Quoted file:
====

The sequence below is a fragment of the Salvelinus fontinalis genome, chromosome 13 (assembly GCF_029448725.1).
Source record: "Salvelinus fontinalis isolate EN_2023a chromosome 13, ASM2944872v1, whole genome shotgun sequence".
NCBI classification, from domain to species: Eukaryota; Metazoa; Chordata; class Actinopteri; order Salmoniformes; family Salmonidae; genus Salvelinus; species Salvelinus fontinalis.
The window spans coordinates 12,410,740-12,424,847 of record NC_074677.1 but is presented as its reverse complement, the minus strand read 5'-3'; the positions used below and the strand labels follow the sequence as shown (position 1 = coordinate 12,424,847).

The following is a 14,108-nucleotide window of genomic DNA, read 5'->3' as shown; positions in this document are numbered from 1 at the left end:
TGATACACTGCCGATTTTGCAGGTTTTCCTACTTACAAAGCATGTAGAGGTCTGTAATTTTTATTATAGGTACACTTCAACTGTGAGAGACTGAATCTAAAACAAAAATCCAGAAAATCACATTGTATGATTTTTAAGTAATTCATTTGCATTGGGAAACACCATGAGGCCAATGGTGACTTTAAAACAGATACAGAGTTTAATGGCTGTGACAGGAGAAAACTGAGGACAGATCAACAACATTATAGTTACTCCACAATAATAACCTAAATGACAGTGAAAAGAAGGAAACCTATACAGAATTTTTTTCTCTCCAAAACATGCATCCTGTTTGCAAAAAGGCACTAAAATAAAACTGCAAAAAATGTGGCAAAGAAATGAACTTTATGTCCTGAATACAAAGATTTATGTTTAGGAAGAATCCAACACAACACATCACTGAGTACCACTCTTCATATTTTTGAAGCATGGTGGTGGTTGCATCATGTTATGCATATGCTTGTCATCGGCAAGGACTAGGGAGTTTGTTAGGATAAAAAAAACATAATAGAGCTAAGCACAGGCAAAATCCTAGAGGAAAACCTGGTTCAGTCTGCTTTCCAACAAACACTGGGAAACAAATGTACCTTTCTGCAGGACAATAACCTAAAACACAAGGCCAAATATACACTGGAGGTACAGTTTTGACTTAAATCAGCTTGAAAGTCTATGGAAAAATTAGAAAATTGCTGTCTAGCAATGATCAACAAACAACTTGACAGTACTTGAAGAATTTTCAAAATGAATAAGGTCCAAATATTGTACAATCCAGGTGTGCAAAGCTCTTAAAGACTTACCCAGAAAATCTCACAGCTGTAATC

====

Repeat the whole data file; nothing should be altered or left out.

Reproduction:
The sequence below is a fragment of the Salvelinus fontinalis genome, chromosome 13 (assembly GCF_029448725.1).
Source record: "Salvelinus fontinalis isolate EN_2023a chromosome 13, ASM2944872v1, whole genome shotgun sequence".
NCBI classification, from domain to species: Eukaryota; Metazoa; Chordata; class Actinopteri; order Salmoniformes; family Salmonidae; genus Salvelinus; species Salvelinus fontinalis.
The window spans coordinates 12,410,740-12,424,847 of record NC_074677.1 but is presented as its reverse complement, the minus strand read 5'-3'; the positions used below and the strand labels follow the sequence as shown (position 1 = coordinate 12,424,847).

The following is a 14,108-nucleotide window of genomic DNA, read 5'->3' as shown; positions in this document are numbered from 1 at the left end:
TGATACACTGCCGATTTTGCAGGTTTTCCTACTTACAAAGCATGTAGAGGTCTGTAATTTTTATTATAGGTACACTTCAACTGTGAGAGACTGAATCTAAAACAAAAATCCAGAAAATCACATTGTATGATTTTTAAGTAATTCATTTGCATTGGGAAACACCATGAGGCCAATGGTGACTTTAAAACAGATACAGAGTTTAATGGCTGTGACAGGAGAAAACTGAGGACAGATCAACAACATTATAGTTACTCCACAATAATAACCTAAATGACAGTGAAAAGAAGGAAACCTATACAGAATTTTTTTCTCTCCAAAACATGCATCCTGTTTGCAAAAAGGCACTAAAATAAAACTGCAAAAAATGTGGCAAAGAAATGAACTTTATGTCCTGAATACAAAGATTTATGTTTAGGAAGAATCCAACACAACACATCACTGAGTACCACTCTTCATATTTTTGAAGCATGGTGGTGGTTGCATCATGTTATGCATATGCTTGTCATCGGCAAGGACTAGGGAGTTTGTTAGGATAAAAAAAACATAATAGAGCTAAGCACAGGCAAAATCCTAGAGGAAAACCTGGTTCAGTCTGCTTTCCAACAAACACTGGGAAACAAATGTACCTTTCTGCAGGACAATAACCTAAAACACAAGGCCAAATATACACTGGAGGTACAGTTTTGACTTAAATCAGCTTGAAAGTCTATGGAAAAATTAGAAAATTGCTGTCTAGCAATGATCAACAAACAACTTGACAGTACTTGAAGAATTTTCAAAATGAATAAGGTCCAAATATTGTACAATCCAGGTGTGCAAAGCTCTTAAAGACTTACCCAGAAAATCTCACAGCTGTAATC